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This book challenges the view, common among Western scholars, that precolonial India lacked a tradition of military philosophy. It traces the evolution of theories of warfare in India from the dawn of civilization, focusing on the debate between Dharmayuddha (Just War) and Kutayuddha (Unjust War) within Hindu philosophy. This debate centers around four questions: What is war? What justifies it? How should it be waged? And what are its potential repercussions? This body of literature provides evidence of the historical evolution of strategic thought in the Indian subcontinent that has heretofore been neglected by modern historians. Further, it provides a counterpoint to scholarship in political science that engages solely with Western theories in its analysis of independent India's philosophy of warfare. Ultimately, a better understanding of the legacy of ancient India's strategic theorizing will enable more accurate analysis of modern India's military and nuclear policies.
Bollywood Horrors is a wide-ranging collection that examines the religious aspects of horror imagery, representations of real-life horror in the movies, and the ways in which Hindi films have projected cinematic fears onto the screen. Part one, "Material Cultures and Prehistories of Horror in South Asia" looks at horror movie posters and song booklets and the surprising role of religion in the importation of Gothic tropes into Indian films, told through the little-known story of Sir Devendra Prasad Varma. Part two, "Cinematic Horror, Iconography and Aesthetics" examines the stereotype of the tantric magician found in Indian literature beginning in the medieval period, cinematic representations of the myth of the fearsome goddess Durga's slaying of the Buffalo Demon, and the influence of epic mythology and Hollywood thrillers on the 2002 film Raaz. The final part, "Cultural Horror," analyzes elements of horror in Indian cinema's depiction of human trafficking, shifting gender roles, the rape-revenge cycle, and communal violence.
The fifth and most popular book of the Ramayana of Valmiki, the Sundarakanda, recounts the adventures of the monkey hero Hanuman in leaping across the ocean to the island citadel of Lanka. Once there, he scours the city for the abducted Princess Siti. The poet vividly describes the opulence of the court of the demon king, Ravana, the beauty of his harem, and the hideous deformity of Sita's wardresses. After witnessing Sita's stern rejection of Ravana's blandishments, Hanuman reveals himself to the princess and restores her hope of rescue. The great monkey then wreaks havoc on the royal park and fights a series of hair-raising battles with Ravana's generals. Permitting himself to be captured by the warrior Indrajit, Hanuman is led into the presence of Ravana, whom he admonishes for his lechery. His tail is set ablaze, but he escapes his bonds and leaping from rooftop to rooftop, sets fire to the city. Taking leave of Sita, Hanuman once more leaps the ocean to rejoin his monkey companions. This is the fifth volume translated from the critical edition of the Valmiki Ramayana. It contains an extensive introduction, exhaustive notes, and a comprehensive bibliography.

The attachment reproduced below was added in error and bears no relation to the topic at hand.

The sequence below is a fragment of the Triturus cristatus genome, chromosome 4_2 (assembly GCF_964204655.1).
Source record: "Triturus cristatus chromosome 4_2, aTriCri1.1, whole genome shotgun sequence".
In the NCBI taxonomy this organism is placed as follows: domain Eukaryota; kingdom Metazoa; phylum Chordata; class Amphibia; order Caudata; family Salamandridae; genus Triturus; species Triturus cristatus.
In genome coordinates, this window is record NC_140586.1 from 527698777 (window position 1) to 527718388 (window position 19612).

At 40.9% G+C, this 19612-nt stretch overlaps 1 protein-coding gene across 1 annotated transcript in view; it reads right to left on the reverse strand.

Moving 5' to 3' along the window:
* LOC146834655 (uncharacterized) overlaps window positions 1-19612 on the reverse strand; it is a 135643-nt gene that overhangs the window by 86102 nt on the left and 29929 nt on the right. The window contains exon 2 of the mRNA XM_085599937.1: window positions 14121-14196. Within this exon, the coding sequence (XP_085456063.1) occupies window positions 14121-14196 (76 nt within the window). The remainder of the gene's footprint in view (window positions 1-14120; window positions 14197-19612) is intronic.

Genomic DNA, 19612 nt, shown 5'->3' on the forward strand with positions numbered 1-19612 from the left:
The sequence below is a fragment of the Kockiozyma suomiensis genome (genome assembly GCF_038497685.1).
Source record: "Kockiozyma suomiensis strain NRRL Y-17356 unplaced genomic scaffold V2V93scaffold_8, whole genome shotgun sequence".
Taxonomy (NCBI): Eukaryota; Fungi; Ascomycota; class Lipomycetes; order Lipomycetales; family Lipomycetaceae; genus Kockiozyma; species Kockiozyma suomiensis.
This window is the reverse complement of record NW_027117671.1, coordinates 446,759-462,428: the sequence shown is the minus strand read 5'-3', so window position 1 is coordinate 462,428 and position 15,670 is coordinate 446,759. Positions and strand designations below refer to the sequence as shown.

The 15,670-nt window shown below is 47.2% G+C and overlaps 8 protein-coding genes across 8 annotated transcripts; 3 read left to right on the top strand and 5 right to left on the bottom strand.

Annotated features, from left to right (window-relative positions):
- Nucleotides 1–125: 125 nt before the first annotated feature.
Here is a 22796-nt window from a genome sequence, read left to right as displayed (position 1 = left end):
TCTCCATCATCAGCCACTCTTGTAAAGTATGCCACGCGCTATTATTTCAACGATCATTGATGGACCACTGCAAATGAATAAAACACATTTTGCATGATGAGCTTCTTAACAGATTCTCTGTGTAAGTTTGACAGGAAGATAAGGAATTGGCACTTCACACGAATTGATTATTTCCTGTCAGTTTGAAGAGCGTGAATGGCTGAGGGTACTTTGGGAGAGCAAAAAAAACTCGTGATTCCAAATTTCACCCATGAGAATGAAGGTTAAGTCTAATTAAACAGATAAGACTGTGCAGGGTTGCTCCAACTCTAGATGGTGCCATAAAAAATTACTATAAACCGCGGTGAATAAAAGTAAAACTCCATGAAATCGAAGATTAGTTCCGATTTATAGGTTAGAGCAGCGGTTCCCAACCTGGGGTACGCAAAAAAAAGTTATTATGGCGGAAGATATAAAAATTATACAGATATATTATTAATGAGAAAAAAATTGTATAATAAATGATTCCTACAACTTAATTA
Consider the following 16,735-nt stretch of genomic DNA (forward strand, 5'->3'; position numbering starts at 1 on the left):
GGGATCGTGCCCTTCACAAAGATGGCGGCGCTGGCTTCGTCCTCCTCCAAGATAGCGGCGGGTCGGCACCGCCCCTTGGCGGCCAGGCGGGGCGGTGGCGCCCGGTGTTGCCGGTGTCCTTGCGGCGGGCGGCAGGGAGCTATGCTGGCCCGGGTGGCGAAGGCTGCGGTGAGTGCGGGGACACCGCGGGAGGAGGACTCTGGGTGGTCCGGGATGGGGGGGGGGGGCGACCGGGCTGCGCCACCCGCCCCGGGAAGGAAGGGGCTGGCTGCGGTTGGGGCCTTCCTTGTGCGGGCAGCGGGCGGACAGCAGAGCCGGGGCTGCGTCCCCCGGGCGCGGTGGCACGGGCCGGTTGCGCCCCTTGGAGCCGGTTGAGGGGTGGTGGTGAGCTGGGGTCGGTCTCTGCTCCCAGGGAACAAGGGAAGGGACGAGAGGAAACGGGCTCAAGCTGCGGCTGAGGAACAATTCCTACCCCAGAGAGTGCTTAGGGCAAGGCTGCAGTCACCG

Beyond Compare is a remarkable work that offers a commentary on spiritual learning for the twenty-first century rooted in two classic texts from the Hindu and Christian traditions: the Essence of the Three Auspicious Mysteries by r Ved nta De ika and Treatise on the Love of God by St. Francis de Sales. In his commentary, Clooney achieves multiple goals-the book is a contribution to Christian spiritual theology, highlighting for today the beautiful insights into love by St. Francis de Sales (1567-1623), Doctor of the Church. At the same time it points out how even in our world of many religious paths, we can recover and deepen the ancient tradition of loving surrender into God's hands by opening ourselves to the wisdom of India and one of Hindu India's most famous traditions of loving God, explained to us by the south Indian Hindu theologian r Ved nta De ika (1268-1369). Clooney goes further, offering a comparative study of these classic works in which he self-consciously writes about the process of reading the two works and the impact this approach has on the reader. The good advice found through this deep engagement with these texts offers a deeper insight into how we can most fruitfully and spiritually think about religious pluralism in the 21st century, remaining open in heart and mind while loyal still to our own tradition. Not merely a book about loving surrender to God, Beyond Compare offers us the opportunity to advance along that path ourselves, learning from the wisdom of St. Francis de Sales and r Ved nta De ika, meditating on their two paths together, deepening our own love and willingness to surrender in love to God.
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